|Come satisfy your intellectual curiosity,
challenge your thinking and
reinforce with objective evidence
some of the amazing results
you see in your office
Saturday, October 9
What is the cost of this program?
Student...................$25 *After October 1, 1999, the cost for D.C.s is $225 each. Make checks payable to: Sherman College of Straight Chiropractic
Why Come?The thrill of learning something new, or gaining new insight into something you do every day, is one of the most rewarding outcomes of intellectual discourse. Here, field D.C.s will present fascinating scientific information within the context of how it applies to practice. Special sessions will review research methods that can be used to collect data from your own patients.You will learn the latest information about subluxation measures, how to demonstrate the effectiveness of care and methods of researching the effects of vertebral subluxation and hear from Robert Leach, D.C., author of the widely used textbook The Chiropractic Theories.
Courtyard by Marriott-864-585-2400
License Renewal Credit
Continuing Education Department, 800-849-8771, ext. 1229, for specific state details.
Directions to Sherman CollegeFrom Greenville: Take I-85 North, follow the bypass toward Charlotte. Take Exit 72-Inman and Spartanburg. Turn left onto 176 toward Inman. At the first traffic light, turn right onto Springfield Rd. Sherman College is approximately 1-1/2 miles on the right. The Chiropractic Health Center is at street level and the Administrative Building is on top of the hill, where visitor parking is available.From Charlotte: Take I-85 South, follow the bypass toward Greenville. Take Exit 72-Inman and Spartanburg. Turn right onto 176 toward Inman. At the first traffic light, turn right onto Springfield Rd. Sherman College is approximately 1-1/2 miles on the right. The Chiropractic Health Center is at street level and the Administrative Building is on top of the hill, where visitor parking is available.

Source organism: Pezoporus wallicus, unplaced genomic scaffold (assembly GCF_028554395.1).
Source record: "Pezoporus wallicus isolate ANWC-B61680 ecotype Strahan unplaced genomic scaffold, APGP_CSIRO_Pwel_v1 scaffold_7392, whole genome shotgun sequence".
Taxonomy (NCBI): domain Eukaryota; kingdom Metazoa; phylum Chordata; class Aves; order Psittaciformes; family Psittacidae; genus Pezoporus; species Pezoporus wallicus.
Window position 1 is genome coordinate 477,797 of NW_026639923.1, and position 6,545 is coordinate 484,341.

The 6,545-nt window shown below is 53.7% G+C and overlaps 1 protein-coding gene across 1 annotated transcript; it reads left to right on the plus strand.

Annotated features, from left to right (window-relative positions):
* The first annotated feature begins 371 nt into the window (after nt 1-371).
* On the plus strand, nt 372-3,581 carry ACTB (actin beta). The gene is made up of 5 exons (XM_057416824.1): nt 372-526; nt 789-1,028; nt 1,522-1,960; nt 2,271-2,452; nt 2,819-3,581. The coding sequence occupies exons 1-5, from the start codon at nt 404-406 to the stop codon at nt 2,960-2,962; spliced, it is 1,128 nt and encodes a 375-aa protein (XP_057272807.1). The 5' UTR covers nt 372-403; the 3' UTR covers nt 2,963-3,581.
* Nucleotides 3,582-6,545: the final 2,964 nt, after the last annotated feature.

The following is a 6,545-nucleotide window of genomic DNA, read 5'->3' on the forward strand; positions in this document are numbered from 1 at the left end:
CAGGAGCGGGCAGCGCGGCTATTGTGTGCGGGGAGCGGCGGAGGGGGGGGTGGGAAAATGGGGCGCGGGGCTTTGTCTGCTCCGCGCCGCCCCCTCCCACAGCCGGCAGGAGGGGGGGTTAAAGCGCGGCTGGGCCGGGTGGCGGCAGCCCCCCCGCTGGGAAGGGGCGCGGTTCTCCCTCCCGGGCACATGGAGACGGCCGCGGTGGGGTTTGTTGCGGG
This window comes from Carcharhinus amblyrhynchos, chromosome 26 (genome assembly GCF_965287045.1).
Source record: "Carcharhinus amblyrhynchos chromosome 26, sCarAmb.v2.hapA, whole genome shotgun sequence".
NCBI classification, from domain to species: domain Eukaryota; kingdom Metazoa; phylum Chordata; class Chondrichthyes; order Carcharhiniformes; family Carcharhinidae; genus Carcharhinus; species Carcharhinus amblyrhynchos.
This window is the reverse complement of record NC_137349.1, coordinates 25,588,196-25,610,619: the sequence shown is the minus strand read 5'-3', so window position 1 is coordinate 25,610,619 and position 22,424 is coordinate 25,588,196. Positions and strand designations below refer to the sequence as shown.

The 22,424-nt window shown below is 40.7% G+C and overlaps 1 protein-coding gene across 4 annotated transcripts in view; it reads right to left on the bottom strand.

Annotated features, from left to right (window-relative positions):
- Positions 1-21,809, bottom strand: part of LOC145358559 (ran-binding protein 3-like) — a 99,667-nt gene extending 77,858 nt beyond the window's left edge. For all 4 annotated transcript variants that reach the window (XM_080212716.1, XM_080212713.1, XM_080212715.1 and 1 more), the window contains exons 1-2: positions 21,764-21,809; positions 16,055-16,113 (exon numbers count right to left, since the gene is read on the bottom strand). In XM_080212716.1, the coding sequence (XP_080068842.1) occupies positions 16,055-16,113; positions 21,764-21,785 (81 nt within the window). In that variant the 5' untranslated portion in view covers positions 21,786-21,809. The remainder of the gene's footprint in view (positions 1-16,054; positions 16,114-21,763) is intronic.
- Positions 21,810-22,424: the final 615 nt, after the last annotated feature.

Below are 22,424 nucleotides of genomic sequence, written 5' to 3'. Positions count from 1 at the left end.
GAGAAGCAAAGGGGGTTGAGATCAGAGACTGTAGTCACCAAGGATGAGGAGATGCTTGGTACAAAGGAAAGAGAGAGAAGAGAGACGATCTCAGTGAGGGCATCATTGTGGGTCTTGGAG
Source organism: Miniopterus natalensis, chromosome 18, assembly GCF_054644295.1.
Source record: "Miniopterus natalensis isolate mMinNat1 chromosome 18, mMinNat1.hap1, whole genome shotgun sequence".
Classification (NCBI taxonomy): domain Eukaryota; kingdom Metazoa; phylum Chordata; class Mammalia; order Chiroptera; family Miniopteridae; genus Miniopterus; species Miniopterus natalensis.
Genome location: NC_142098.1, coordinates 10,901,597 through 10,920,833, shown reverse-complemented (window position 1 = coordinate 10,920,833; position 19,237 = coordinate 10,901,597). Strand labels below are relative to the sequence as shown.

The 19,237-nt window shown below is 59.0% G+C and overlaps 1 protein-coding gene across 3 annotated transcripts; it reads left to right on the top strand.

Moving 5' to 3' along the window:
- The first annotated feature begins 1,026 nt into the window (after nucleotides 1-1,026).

How do I register for this seminar?For fax or mail registration, click hereTo register by phone call 800-849-8771, ext. 1229For more information, email firstname.lastname@example.org
FUNCTION TESTING OF UPPER CERVICAL MOTOR UNITS
Michael J. Clemen D.C.
Background: Chiropractic literature views the dysfunction of the upper cervical motor unit as the component of the Subluxation Complex that is directly addressed by the specific adjustment. Methods for accurately assessing the function of upper cervical motor units immediately before and after adjustment interventions, allow the practitioner to be more precise in achieving the most desirable treatment outcomes. Objective: This discussion describes an analysis method that combines computerized compliance testing with motion palpation procedures. The purpose is to demonstrate how it is possible to correlate findings of the two testing procedures to determine probable level, side, and vectors of fixation. A flow chart is developed to help integrate this method into individual technique systems.Discussion: The computerized compliance instrument and the method in which information is collected is described. The examiner accepts the computer data for level and side of involvement as accurate. Motion palpation is used as a manual compliance test to analyze other fixation vectors.Conclusions: Computerized compliance testing has a high degree of inter- and intra-examiner repeatability. It may be used with standard methods of motion palpation to evaluate and monitor the kinetic component of the VSC. The findings may be combined, resulting in a fixation subluxation listing based on movement dysfunction. Further studies in this area may lead to correlation with x-ray listings used in various techniques. With computerized recording and storage of data, this system delivers reliable outcome assessment that is in line with classical chiropractic concepts.
Reliability and Validity of Muscle Palpation as an indicator of Subluxation in the Upper Cervical SpineJoe Donofrio, DC, Nick Spano, DC and Ed Owens, DCSherman College is engaged in research to develop objective measures of vertebral subluxation. Muscle palpation is a technique taught in the curriculum and used routinely in the Sherman College health center, but has not been well validated as a subluxation measure. The specific aims of this study will be to:
Applied Wave Motion into Semifluid Tissue
7110 S. Mingo Rd. Ste. 107
Tulsa, Ok 74133
Computerized Fixation Imaging (CFI) findings compared to X-ray analysis.
Sense Technology Inc.
3251 Old Frankstown Rd.
Pittsburgh PA 15239
Comparison of Upper Cervical X-ray Listings to Upper Cervical Palpation Listings
Sherman College of Straight ChiropracticABSTRACT
Baseline Characteristics of Chiropractic Patients: Correlation of Anatometer Readings with Supine Leg Length Inequality.
Roger Hinson, DC
Omar Elsangek, MBBCh
Susan Brown PhD, DC
G. T. Verzosa, DC
Deana Burd, BA